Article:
Sea traffic in the famed Northwest Passage will soon be monitored by underwater listening devices to be installed by Canada to bolster its disputed claim over the Arctic.
Canada's military will start keeping tabs on trespassers -- ships and submarines -- in the region as early as mid-2008, said public broadcaster CBC.
The detection technology is to be installed at Gascoyne Inlet on Devon Island, near one of the main arteries of the passage that links the Atlantic and Pacific oceans, the CBC said, citing unnamed sources.
Canada is at odds with Russia, Denmark, Norway and the United States over 460,000 square miles of Arctic sea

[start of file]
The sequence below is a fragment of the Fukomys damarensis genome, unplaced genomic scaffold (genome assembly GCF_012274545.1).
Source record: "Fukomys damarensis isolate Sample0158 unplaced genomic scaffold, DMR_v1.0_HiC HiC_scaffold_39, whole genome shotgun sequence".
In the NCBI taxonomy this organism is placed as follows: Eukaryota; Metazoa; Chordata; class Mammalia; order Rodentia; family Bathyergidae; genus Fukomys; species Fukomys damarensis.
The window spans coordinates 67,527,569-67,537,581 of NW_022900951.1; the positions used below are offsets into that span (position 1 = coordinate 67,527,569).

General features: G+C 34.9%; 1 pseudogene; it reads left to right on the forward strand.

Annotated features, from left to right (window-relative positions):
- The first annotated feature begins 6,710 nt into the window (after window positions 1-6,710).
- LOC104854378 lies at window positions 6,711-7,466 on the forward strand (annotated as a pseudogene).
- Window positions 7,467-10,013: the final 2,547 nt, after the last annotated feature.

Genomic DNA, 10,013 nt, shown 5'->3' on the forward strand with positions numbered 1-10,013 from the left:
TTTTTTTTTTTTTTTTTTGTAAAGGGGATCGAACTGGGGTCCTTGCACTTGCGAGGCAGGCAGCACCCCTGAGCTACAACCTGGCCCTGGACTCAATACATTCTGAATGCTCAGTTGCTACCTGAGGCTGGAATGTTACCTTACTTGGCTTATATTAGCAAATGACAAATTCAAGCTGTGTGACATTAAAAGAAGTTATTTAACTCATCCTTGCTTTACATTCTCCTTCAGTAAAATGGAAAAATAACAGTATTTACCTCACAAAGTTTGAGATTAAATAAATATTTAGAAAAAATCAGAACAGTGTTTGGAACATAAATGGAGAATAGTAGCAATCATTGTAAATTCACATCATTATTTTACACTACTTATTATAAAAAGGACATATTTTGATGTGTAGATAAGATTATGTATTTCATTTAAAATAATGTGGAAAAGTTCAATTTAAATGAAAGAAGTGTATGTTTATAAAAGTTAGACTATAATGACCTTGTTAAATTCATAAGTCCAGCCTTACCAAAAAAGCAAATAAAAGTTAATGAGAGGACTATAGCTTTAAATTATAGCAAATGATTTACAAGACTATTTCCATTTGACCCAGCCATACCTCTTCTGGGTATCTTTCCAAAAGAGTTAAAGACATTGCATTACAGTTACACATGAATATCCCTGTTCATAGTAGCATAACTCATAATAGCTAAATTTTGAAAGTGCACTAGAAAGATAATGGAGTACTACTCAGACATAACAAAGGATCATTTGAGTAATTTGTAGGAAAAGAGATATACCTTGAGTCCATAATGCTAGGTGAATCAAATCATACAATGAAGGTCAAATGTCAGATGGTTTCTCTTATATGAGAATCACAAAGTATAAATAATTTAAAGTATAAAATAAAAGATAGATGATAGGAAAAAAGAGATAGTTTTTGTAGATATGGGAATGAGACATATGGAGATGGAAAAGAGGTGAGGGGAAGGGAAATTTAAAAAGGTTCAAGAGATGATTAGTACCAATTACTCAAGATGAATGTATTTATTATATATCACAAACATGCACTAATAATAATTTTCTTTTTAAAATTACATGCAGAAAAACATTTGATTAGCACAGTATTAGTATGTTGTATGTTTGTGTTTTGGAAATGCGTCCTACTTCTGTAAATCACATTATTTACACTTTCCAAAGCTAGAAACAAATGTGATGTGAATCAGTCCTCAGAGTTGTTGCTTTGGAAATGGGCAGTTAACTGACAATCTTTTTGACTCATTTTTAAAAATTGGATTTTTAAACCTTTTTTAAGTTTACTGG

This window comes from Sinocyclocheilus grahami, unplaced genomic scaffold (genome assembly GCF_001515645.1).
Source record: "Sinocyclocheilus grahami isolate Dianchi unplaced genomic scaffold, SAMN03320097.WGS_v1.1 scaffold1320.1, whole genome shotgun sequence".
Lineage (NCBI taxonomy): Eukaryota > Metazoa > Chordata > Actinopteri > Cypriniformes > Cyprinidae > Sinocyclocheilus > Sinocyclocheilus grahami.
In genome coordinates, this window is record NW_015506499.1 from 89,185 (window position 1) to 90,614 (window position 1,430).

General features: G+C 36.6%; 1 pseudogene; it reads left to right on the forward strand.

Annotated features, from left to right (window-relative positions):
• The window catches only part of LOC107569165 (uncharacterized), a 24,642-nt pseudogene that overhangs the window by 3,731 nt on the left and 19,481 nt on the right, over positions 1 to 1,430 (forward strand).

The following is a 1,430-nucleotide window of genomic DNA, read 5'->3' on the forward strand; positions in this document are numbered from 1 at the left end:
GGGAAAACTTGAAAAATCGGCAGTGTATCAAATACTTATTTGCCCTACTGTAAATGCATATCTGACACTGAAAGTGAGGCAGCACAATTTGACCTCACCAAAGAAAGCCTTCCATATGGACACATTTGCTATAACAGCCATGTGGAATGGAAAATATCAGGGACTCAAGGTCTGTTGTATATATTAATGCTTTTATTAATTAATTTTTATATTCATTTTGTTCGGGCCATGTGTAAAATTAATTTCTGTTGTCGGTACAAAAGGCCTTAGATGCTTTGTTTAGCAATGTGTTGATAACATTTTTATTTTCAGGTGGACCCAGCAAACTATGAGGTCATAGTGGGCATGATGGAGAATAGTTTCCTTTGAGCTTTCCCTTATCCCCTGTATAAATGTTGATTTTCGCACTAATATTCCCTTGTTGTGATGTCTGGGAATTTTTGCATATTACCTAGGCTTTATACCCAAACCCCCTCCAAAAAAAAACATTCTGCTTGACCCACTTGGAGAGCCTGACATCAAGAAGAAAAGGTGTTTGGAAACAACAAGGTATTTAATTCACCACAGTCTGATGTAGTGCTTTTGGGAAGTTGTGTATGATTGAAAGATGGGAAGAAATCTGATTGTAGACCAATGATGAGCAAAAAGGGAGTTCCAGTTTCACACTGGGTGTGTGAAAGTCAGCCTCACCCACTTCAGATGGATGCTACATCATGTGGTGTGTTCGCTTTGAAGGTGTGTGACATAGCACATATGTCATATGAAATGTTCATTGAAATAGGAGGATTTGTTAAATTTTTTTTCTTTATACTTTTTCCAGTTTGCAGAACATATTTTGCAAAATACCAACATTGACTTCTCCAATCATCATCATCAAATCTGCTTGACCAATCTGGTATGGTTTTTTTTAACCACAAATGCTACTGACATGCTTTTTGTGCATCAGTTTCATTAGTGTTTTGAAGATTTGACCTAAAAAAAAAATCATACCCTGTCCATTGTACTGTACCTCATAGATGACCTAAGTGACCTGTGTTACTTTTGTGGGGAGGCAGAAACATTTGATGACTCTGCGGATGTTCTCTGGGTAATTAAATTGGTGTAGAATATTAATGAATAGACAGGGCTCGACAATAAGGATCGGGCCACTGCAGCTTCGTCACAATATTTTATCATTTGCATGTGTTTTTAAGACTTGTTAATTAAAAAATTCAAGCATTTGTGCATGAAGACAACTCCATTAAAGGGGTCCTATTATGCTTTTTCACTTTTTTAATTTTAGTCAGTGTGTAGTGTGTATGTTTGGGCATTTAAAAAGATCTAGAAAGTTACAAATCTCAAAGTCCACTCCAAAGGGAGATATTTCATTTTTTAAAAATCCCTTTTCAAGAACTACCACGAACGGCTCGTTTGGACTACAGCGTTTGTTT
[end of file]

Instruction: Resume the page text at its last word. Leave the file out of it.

bed. Each nation is claiming overlapping sections of the sea floor, believed to hold 25 percent of the world's undiscovered oil and gas reserves. All of them, including its allies, deny Ottawa's hold on the Northwest Passage.
Of late, the international rivalry has heated up, with Russia planting a flag at the North Pole and Canada holding its largest ever Arctic military exercise in the North in recent months, as melting polar ice caps make the region more accessible to economic activity and shipping.
In July, Prime Minister Stephen Harper announced plans to build six
to eight Navy ice-breakers, a deep sea port in Nanisivik on Baffin Island and a military winter fighting school in Resolute Bay to firm its claim to the lonely region. [Source: AFP]